When Washington questioned Burr’s talents at “intrigue,” he could have recalled Burr’s rapid departure from his staff, the quibbling over rank seniority, support to General Lee, or his resignation for health reasons. Each instance by itself was relatively minor and nothing that could not be found in the records of many officers. Together they indicate that Burr often chose to follow his own needs for adventure, recognition, or advancement before those of the Continental Army. Washington exemplified selfless service and expected similar dedication from subordinate officers. If he remembered Burr as a young man who maneuvered through assignments to satisfy his own needs and held a selfish outlook as an officer, it is not surprising that Washington questioned Burr’s suitability for high rank.
In the summer of 1804, the rivalry between Burr and Alexander Hamilton was running irrevocably towards a duel. Both men attended the Society of the Cincinnati Independence Day banquet on July 4 at Fraunces Tavern in New York City. Burr sat with quiet intensity while Hamilton joined the group in “General Wolfe’s Song,” and air about military glory and resignation when facing death. Singing it, the banquet attendees surely reflected on their Continental Army service. What Burr thought about is unknown but he was supremely self-confident. If Burr pondered his relationship with other officers, especially Washington, it is unlikely that he saw any “intrigue” in his ways.
 John Adams to James Lloyd, February 17, 1815, The Works of John Adams, Second President of the United States, Volume X (Boston; Little, Brown & Co.,1856), 124.
 See Nancy Isenberg, Fallen Founder: The Life of Aaron Burr (New York: Penguin, 2007), 86. Isenberg believes that Alexander Hamilton influenced Washington’s opinion. However Milton Lomask in Aaron Burr, The Years from Princeton to Vice President, 1756-1805 (New York: Farrar, Straus, Giroux, 1979), 216, posits that Washington’s distrust of Burr dated to the Revolution.
 “From John Hancock,” July 19 1775, W.W. Abbot, ed., The Papers of George Washington, Revolutionary War Series 1, (Charlottesville: University Press of Virginia), 132.
 Burr Pension File, Burr’s Statement, April 5 1834; Washington to Lewis Morris, August 4 1775, John C. Fitzpatrick, ed., The Writings of George Washington from the Original Manuscript Sources, 1745-1799, , Volume 3, 399. “Gentlemen volunteers” often acted as aides-de-camp for senior officers, handling correspondence and conducting headquarters business.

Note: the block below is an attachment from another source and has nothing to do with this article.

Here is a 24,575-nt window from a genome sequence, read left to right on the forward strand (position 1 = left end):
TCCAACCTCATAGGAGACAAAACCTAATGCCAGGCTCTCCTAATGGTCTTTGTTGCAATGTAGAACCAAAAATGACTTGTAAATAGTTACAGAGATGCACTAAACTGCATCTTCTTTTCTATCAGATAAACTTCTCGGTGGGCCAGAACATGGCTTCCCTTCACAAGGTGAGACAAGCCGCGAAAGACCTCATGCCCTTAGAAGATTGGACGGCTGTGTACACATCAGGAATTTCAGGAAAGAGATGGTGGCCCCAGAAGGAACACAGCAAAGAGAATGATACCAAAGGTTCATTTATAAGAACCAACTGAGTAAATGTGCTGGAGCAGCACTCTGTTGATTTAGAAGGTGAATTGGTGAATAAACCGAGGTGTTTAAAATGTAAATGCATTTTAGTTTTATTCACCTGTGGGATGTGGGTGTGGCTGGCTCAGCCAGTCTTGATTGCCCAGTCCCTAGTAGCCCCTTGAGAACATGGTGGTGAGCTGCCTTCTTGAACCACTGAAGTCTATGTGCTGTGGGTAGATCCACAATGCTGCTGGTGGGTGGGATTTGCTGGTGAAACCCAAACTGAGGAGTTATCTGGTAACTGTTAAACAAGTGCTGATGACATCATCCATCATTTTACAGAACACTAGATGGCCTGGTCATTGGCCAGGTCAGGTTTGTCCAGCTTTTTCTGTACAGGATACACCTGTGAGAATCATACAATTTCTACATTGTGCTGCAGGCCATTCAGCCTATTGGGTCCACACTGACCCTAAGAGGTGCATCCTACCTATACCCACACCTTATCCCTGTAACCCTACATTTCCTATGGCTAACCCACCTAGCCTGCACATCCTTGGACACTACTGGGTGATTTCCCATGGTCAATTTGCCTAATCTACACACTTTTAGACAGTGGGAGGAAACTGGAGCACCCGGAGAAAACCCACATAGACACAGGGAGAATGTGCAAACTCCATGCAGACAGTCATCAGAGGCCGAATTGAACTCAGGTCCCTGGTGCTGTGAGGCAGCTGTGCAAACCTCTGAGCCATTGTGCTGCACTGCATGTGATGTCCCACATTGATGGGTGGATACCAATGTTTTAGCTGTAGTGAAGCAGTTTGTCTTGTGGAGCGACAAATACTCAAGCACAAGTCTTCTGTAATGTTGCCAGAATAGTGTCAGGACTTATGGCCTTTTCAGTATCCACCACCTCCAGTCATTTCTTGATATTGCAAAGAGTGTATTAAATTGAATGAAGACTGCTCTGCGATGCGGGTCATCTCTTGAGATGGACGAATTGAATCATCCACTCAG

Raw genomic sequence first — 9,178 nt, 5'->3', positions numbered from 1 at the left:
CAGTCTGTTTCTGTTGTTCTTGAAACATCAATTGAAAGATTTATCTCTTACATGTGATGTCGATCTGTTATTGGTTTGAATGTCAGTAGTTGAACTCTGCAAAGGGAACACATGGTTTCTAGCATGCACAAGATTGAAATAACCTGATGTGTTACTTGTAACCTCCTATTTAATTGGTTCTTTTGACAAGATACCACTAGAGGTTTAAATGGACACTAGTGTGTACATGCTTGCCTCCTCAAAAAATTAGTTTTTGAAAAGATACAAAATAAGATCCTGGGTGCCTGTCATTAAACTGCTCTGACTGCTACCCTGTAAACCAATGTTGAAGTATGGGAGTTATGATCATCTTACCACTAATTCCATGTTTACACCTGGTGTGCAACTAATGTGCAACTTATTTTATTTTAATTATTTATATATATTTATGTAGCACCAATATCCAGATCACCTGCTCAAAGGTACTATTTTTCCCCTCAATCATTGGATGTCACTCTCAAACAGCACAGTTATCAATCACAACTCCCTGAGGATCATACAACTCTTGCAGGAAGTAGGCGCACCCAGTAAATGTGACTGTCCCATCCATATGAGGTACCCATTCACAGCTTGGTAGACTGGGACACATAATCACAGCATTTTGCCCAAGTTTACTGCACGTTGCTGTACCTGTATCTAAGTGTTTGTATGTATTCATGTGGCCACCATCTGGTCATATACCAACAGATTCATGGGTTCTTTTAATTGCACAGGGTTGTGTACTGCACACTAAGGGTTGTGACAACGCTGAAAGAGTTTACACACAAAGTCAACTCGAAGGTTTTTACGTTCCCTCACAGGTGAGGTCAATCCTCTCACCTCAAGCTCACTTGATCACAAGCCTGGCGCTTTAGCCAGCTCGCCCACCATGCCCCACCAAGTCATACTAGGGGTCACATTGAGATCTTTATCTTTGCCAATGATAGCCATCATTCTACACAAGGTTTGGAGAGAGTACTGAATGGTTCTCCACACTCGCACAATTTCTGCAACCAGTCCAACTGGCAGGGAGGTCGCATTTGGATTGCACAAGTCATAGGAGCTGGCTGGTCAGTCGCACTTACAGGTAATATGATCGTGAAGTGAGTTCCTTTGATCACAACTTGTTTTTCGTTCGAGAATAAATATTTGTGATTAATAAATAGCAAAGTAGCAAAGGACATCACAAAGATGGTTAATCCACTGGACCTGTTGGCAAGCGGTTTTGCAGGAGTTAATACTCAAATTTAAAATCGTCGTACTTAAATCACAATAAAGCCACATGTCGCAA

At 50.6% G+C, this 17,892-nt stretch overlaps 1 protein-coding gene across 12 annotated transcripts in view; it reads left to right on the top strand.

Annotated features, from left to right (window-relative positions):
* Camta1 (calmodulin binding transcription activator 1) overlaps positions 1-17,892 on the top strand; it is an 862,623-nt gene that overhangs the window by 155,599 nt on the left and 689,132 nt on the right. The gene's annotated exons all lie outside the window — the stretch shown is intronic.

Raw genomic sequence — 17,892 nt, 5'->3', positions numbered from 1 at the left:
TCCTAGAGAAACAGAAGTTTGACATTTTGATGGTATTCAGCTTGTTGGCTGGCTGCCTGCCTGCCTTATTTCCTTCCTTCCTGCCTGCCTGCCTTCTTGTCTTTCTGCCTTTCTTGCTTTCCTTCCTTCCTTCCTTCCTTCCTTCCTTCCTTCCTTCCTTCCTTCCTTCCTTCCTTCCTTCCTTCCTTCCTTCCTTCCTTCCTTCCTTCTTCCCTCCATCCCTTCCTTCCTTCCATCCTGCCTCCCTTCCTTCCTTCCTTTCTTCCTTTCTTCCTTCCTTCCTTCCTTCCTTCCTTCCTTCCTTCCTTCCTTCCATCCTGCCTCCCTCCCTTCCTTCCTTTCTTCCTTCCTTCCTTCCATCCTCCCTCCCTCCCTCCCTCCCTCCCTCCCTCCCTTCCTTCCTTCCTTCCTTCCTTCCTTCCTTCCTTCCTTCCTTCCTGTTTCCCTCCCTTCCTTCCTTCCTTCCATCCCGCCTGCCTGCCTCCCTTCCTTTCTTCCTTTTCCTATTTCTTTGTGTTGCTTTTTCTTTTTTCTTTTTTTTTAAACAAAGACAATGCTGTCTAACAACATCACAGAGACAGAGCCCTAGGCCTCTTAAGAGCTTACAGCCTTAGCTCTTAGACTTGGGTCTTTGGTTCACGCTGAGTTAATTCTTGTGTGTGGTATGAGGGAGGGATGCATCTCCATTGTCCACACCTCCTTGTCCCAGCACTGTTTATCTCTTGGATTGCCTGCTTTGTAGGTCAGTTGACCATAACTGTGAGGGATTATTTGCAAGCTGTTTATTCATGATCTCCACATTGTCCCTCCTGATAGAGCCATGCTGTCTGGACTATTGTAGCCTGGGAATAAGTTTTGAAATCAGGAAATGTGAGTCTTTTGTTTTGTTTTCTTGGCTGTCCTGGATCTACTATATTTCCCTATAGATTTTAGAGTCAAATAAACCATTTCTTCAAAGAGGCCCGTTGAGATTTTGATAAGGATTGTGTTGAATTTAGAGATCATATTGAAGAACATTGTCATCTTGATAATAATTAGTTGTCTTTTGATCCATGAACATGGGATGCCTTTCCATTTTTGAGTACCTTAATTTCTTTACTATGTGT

William Bradford to Burr, January 24, 1776, in Matthew L. Davis, ed., Memoirs of Aaron Burr, 2 Vols. (New York: 1836), 75.
 Davis, Memoirs of Aaron Burr, Vol. I, 78. The quoted opinion is in Davis’s words. Considering that Burr dictated his experiences to Davis, and Davis wanted to portray Burr in the most positive light, I accept Davis’s statements about Burr’s motivations and opinions.
 Davis, Memoirs of Burr, Vol. I, 79-80, 82-83.
 Lomask, Aaron Burr, 43-44; General Orders, June 21, 1776 and June 22 1776, Writings of Washington, Vol. 5, 164-165.
 Arthur S. Lefkowtiz, Indispensable Men: The 32 Aides-de-Camp Who Helped Win American Independence (Mechanicsburg PA: Stackpole Books, 2003), 58.
 Gerald Edward Kahler, “Gentlemen of the Family: General George Washington’s Aides-de-Camp and Military Secretaries,” Masters Thesis, University of Richmond, 1997, 17.
 See Isenberg, Fallen Founder, 34, and Lomask, Aaron Burr, 45.
 Davis, Memoirs of Aaron Burr, Vol. I, 83
 Certificate from Isaac Jennings and Andrew Wakeman, Memoirs of Aaron Burr, Vol. I, 104.
 Davis, Memoirs of Burr, Vol. I, iii-iv; Lomask, Aaron Burr, 50.
 Burr to Ogden, March 7, 1777, in Davis, Memoirs of Burr, Vol. 1, 109.
 Livingston to Washington, February 15, 1777, George Washington Papers at the Library of Congress, accessed July 19 2015 via http://memory.loc.gov; Washington to Livingston, February 22, 1777, Writings of Washington, Vol. 8, 306.
 Washington to Burr, June 27, 1777, Writings of Washington, Vol. 8, 306.
 Burr to Washington, July 21, 1777, in Davis, Memoirs of Burr, Vol. 1, 111.
 Isenberg, Fallen Founder, 42-45.
 Lomask, Aaron Burr, 56-57.
 Lee to Burr, October, 1778, Memoirs of Burr, Vol. 1, 135. Only Lee’s response survives so the details of what Burr expressed are unknown.
 Lomask, Aaron Burr, 58; Historian Thomas Fleming also discusses Burr’s support for Lee and the effect it may have had on Washington’s opinion of him in, Duel: Alexander Hamilton, Aaron Burr, and the Future of America (New York; Basic Books, 1999), 85.
 Burr to Washington, Elizabethtown, 24th October, 1778, Memoirs of Aaron Burr, Vo 1, 136.
 Isenburg, Fallen Founder, 49-50.
 Burr to Peter Colt, January 21, 1779, Burr Papers, Library of Congress.
 Burr’s Orderly Books, January-February, 1779, Burr Papers, LOC.
 Richard Platt to Commodore Valentine Morris, January 27, 1814, Memoirs of Burr, Vol. 1,179.
 Burr to Peter Colt, January 21, 1779, Burr Papers, LOC.
 Burr to Washington, February 25, 1779, Burr Papers, LOC.
 Washington to Burr, April 3, 1779, Memoirs of Burr, Vol. 1, 168.
 Aaron Burr Pension File, Burr’s Testimony.
 Joseph J. Ellis, Founding Brothers: The Revolutionary Generation (New York: Alfred A Knopf, 2000), 36.